Senior executives’ two circles of justice: Why do firms reject whistleblowers?
“2016 Best Research paper” awarded by the A.G.R.H (French Speaking Academy of Research in Management and Human Resources) to Dr. Thierry Nadisic and Dr. Tessa Melkonian of emlyon business school.
Reference for quotation: Nadisic, T., & Melkonian, T. (2016). Senior executives’ two circles of justice: Why do firms reject whistleblowers? Presented at the 27th congress of the A.G.R.H. in Strasbourg.
Full article available on request from Thierry Nadisic firstname.lastname@example.org
Senior executives are also citizens. Our study shows that when placed in a situation where they must recruit a whistleblower, they reason in terms of fairness. They feel torn between a corporate circle of justice (what they consider fair as an employee) and a societal circle of justice (what they think is fair as a citizen). Regarding anti-competitive collusion practices, they acknowledge whistleblowing is fair from society’s point of view, but unfair for the firm (they indeed think these practices are common and acceptable). In this case, they are unlikely to recruit a whistleblower. Where there is an ethical breach deemed to be more serious on the company’s part, they may consider the whistleblower acted fairly if he/she followed a procedure whereby he/she approached the problem internally first and allowed the firm time to rectify the breach. However, before agreeing to recruit a whistleblower, senior executives add one last condition: that the whistleblower be capable, like them, of navigating between organisational and societal justice circles in a flexible way.
Summary of the research findings
How do senior executives see their role as citizens? Are the two identities always compatible? And, if they encounter a situation where their role as an organizational member is in conflict with their role as a member of society, how do they decide? We conducted research to explore this question by considering what kind of treatment whistleblowers receive, which is currently a “hot topic” in the media. Stéphanie Guibaud for example, who revealed the fiscal fraud practiced by her employer (UBS), was fired in 2012, and the company was later convicted of harassment by an industrial tribunal in 2015. We wanted to know what happens afterwards, when whistleblowers seek employment elsewhere. Studies show it is very difficult to convince a company to recruit them. What is at stake for the company? How do senior executives decide to hire or reject such a candidate? Do they judge the candidate to be too unprofessional, disloyal or rebellious to be selected? Or, on the contrary, do they believe that because the candidate showed courage they would be an asset to the company?
We chose to approach the question through the prism of justice judgments. Research in organizational behaviour shows this is one of the strongest factors explaining and predicting decisions made in the workplace. Between two people of equal skill, we are more likely to choose the one who acted with equity, listened to others, and showed ethicality and respect, which (according to research) constitute the key elements of fairness at work. We would expect senior executives who consider the whistleblower to have been fair would recruit him/her and those who did not, would reject these applicants. Yet our results show that things are not always so simple. We performed in-depth qualitative interviews with 12 senior executives, all board members within their companies (director of human resources, director of change management, director of strategy etc.). We gave them several scenarios and asked them to decide whether or not they would hire a person who was perfectly qualified for the job, but had reported a firm in the past for ethical breaches of varying degrees.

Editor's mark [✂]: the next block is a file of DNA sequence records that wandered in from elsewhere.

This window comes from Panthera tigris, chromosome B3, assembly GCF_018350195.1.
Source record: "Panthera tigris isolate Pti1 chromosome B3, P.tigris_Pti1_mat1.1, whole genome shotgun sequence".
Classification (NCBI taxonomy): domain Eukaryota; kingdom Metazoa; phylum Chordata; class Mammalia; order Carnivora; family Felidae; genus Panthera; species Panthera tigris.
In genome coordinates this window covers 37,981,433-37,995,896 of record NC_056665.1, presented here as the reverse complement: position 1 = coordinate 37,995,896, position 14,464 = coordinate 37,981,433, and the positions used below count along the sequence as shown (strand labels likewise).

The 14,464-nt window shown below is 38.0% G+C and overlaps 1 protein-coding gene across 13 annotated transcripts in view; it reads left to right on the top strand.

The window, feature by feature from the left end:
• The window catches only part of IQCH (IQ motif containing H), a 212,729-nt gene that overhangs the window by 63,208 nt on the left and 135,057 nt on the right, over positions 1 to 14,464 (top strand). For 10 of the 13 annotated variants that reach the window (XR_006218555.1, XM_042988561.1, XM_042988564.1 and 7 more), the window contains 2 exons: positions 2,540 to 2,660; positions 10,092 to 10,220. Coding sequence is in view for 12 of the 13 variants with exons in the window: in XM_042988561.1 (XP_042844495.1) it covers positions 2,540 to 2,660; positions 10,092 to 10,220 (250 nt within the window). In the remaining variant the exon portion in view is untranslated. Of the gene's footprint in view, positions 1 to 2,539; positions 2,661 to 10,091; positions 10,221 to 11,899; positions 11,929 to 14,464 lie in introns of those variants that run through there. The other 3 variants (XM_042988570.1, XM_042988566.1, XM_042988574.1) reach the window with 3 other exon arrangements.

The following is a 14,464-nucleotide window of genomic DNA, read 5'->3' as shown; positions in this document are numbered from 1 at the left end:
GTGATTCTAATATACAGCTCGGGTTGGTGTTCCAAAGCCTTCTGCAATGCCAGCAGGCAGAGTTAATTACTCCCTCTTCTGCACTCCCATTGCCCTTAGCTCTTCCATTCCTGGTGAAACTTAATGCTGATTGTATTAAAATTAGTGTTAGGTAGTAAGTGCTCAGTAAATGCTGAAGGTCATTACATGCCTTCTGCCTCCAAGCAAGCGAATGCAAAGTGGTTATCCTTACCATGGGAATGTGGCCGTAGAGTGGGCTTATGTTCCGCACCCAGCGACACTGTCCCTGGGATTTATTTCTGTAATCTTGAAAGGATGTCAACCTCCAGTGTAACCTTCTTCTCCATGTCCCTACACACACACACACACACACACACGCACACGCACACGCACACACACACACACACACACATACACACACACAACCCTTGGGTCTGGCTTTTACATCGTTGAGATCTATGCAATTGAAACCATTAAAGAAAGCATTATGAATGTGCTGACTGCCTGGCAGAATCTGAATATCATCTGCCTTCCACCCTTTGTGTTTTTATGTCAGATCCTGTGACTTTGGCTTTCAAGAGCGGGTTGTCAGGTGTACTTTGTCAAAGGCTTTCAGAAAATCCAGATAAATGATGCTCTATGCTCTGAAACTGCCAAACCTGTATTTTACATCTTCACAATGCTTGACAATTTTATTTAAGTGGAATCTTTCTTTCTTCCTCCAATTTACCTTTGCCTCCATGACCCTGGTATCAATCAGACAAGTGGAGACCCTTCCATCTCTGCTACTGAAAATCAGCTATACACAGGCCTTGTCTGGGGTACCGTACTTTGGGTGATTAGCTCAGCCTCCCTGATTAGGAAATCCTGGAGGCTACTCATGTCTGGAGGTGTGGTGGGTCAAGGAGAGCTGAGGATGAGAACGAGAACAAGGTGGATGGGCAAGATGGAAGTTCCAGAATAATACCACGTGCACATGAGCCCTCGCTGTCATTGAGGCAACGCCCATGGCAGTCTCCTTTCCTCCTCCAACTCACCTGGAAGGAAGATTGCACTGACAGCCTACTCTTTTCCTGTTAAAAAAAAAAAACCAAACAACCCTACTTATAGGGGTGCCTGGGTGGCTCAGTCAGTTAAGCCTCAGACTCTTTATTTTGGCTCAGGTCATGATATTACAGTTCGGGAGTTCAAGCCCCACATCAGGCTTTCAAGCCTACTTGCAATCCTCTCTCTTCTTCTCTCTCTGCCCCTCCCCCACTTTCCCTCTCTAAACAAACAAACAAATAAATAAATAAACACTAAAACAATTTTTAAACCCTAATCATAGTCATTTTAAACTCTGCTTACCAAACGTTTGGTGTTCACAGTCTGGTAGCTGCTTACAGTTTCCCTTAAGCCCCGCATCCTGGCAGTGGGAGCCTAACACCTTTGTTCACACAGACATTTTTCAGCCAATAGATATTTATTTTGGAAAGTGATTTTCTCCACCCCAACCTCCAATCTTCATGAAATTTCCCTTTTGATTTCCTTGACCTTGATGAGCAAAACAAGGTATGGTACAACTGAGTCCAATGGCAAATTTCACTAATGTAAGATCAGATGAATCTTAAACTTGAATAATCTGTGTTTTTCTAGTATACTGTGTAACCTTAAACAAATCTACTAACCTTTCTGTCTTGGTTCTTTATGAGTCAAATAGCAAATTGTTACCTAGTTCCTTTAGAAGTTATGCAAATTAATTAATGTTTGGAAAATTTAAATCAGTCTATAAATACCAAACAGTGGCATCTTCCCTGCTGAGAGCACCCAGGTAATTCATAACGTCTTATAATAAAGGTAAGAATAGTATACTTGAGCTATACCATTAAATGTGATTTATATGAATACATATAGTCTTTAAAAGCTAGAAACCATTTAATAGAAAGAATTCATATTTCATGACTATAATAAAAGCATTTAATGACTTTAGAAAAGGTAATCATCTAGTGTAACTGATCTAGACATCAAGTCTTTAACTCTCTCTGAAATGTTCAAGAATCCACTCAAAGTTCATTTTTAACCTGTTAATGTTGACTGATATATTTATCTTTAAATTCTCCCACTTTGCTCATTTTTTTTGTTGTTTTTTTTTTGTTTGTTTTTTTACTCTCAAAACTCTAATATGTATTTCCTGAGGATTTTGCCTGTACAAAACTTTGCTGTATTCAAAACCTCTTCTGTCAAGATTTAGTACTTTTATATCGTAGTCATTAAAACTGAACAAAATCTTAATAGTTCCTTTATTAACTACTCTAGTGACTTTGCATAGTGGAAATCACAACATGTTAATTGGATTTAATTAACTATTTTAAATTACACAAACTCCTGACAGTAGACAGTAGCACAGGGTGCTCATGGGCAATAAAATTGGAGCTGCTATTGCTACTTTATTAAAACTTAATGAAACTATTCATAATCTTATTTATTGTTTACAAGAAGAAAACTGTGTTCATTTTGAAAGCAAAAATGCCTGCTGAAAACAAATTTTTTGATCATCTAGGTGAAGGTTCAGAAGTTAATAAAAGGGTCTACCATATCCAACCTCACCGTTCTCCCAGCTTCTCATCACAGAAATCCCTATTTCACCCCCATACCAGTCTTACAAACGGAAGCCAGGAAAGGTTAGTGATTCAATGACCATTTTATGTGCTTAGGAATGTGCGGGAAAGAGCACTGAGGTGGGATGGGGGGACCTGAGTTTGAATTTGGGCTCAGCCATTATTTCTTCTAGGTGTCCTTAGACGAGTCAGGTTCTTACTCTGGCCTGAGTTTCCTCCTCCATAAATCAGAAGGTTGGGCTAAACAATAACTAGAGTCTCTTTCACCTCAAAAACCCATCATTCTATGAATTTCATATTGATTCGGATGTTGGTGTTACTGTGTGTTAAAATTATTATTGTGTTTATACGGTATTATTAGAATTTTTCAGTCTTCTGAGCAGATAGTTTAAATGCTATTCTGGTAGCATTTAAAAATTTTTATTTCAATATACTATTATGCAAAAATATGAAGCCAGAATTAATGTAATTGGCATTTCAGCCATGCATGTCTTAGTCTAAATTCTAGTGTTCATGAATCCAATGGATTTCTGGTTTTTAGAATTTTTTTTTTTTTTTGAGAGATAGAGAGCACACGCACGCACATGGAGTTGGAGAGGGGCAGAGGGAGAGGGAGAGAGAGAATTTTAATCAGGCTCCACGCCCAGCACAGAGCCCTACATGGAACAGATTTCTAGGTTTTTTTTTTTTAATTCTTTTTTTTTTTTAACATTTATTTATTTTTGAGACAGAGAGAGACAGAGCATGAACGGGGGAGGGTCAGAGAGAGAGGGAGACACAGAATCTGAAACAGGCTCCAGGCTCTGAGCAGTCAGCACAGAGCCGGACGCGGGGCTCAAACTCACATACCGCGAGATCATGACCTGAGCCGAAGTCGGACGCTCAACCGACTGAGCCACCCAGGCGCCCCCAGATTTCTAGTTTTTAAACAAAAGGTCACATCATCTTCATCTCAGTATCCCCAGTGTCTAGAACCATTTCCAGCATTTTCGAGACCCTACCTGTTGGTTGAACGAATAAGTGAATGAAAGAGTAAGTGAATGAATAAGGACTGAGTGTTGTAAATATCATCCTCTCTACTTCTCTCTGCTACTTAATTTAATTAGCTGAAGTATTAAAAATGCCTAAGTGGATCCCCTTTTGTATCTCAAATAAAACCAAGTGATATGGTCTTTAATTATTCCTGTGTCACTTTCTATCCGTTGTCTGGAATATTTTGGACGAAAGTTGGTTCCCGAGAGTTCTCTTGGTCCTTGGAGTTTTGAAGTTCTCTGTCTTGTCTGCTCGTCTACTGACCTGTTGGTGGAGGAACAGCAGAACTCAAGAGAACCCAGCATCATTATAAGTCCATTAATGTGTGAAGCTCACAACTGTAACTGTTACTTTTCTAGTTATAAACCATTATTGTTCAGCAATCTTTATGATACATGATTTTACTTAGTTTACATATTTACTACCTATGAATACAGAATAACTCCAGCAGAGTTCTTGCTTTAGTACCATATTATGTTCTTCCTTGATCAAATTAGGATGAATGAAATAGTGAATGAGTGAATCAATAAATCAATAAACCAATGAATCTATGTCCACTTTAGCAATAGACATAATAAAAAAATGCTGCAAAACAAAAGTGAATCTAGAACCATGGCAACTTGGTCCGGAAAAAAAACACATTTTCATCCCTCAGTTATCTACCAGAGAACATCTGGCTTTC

The first result of our study shows that senior executives react differently depending on their perception of the severity of the ethical breach. Where an employee reported the company to the authorities because it had colluded on prices with its competitors (to the detriment of consumers), the senior executives did not consider the breach to be serious enough and therefore they perceived the whistleblowing as unfair. Their reaction was almost unanimously negative: “nobody died”, “collusion practices are normal”, “I think it’s disloyal to the company”, “it’s not cool and it’s disloyal; it’s not fair to the firm as a whole”. In this case, they believed the company had made decisions that were in its best interests and that the whistleblower should have shown solidarity: “the company does me a favour by paying me and allowing me to progress, in turn, I should support its growth.” However, their justice reasoning changed for ethical breaches deemed to be severe. When the scenarios raised the issue of an immoral human resources management policy, conscious environmental damage or the sale of products that were dangerous for consumers, the participants were largely in favour of the breach being reported: “Yes, this should be reported”, “to do nothing would be a failure to assist a person in danger”. However, they still did not find whistleblowing to be always fair: “It would be fairer if it was flagged internally first” – “It’s airing one’s dirty laundry in public”- “I would try to find a solution before reporting the company. If the company is running a risk, at some point it is going to have to stop, so I would ask ‘when?’ If the C.E.O tells me ‘In three months’, I’d let it drop.” To their minds, it seems that if the way in which the whistle is blown seems fair, then the fact of having blown it becomes fair and in those cases: “they have nothing to reproach themselves for” and “it’s OK to report it to an external body.”